Governor Gavin Newsom announced a series of changes to the state’s vaccination plan on Monday. Among the changes, is a shift to a focus on age rather than occupations deemed high-risk.
“Vaccines are the light at the end of the tunnel, and I am focused on taking the steps needed to get Californians safely vaccinated as quickly as possible,” said Newsom. “Our public health and health care systems have done heroic work administering more than 2.4 million vaccinations thus far. To reach the pace needed to vaccinate all Californians in a timely manner, we are simplifying and standardizing the process statewide.”
Moving forward, there will be a single statewide standard and movement through the tiers. The state will continue through residents 65 and older, health care workers, and prioritize emergency services, food and agriculture workers, teachers and school staff. From there, the state will transition to age-based eligibility. Details were not given about which age range would follow the current phase of eligible vaccine recipients.
The state is also launching My Turn, a new system for Californians to learn when they are eligible to be vaccinated and a place to make an appointment when eligible as well as a mechanism to track vaccination data. Through My Turn, individuals will be able to sign up for a notification when they are eligible to make an appointment and schedule one when it is their turn. According to the governor’s office, “Providers will be able to use My Turn to automatically share data on vaccines received and administered with the state, reducing lag times.”
My Turn is currently being piloted in Los Angeles and San Diego counties and is expected to be available statewide in early February.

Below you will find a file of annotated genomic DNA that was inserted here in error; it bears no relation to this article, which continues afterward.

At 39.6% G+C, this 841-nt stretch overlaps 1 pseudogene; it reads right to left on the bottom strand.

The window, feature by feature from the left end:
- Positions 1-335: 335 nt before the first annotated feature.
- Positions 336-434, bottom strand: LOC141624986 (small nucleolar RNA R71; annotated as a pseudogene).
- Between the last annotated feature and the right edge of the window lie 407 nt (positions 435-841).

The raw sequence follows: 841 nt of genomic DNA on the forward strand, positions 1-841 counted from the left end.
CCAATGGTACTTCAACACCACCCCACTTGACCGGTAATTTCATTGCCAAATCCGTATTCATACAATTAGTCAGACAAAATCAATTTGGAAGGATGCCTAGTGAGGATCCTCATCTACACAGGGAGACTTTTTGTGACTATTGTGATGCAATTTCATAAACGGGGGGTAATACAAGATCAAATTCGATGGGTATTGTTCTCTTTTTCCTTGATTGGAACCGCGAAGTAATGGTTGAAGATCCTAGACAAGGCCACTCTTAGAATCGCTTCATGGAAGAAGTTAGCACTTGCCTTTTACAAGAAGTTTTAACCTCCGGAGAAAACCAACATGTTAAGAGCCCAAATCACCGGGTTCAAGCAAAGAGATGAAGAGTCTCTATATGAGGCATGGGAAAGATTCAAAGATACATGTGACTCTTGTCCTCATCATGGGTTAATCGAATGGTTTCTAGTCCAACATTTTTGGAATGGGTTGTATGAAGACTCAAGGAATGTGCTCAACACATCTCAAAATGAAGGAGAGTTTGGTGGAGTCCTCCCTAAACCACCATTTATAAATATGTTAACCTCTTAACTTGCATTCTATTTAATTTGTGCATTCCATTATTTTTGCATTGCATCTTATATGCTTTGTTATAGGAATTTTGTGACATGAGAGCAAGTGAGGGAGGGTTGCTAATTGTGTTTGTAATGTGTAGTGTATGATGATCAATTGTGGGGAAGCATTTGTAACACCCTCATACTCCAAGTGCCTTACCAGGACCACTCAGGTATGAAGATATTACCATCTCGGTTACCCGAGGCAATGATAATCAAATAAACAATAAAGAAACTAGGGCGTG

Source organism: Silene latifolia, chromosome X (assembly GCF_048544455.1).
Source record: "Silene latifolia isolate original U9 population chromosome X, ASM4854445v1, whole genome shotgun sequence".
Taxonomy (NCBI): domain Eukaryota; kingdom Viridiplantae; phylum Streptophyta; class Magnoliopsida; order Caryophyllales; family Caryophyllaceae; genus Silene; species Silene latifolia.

To increase available supply based on existing in-state vaccines, the Department of Public Health announced a process that will allow for the reallocation of vaccines from providers who have not used at least 65% of their available supply on hand for a week and have not submitted a plan for administering the remaining vaccine to prioritized populations within four days of notice.
California has received more than 4 million doses of COVID-19 vaccine, roughly enough for 2 million people at two doses each. The state has administered more than 2.4 million doses. California has 3 million health care workers and nursing home residents, 6 million people 65+, and 2.5 million Californians who work in education and child care, emergency services and food and agriculture.
According to reporting from the Los Angeles Times, the state currently receives between 300,000 to 500,000 doses per week. “In Los Angeles County, 500,000 doses would be needed per week in order to vaccinate all adults by mid-summer, chief science officer Dr. Paul Simon said Friday,” wrote The Times on Monday. “But at the rate that current allocation is going, efforts would continue well into 2022.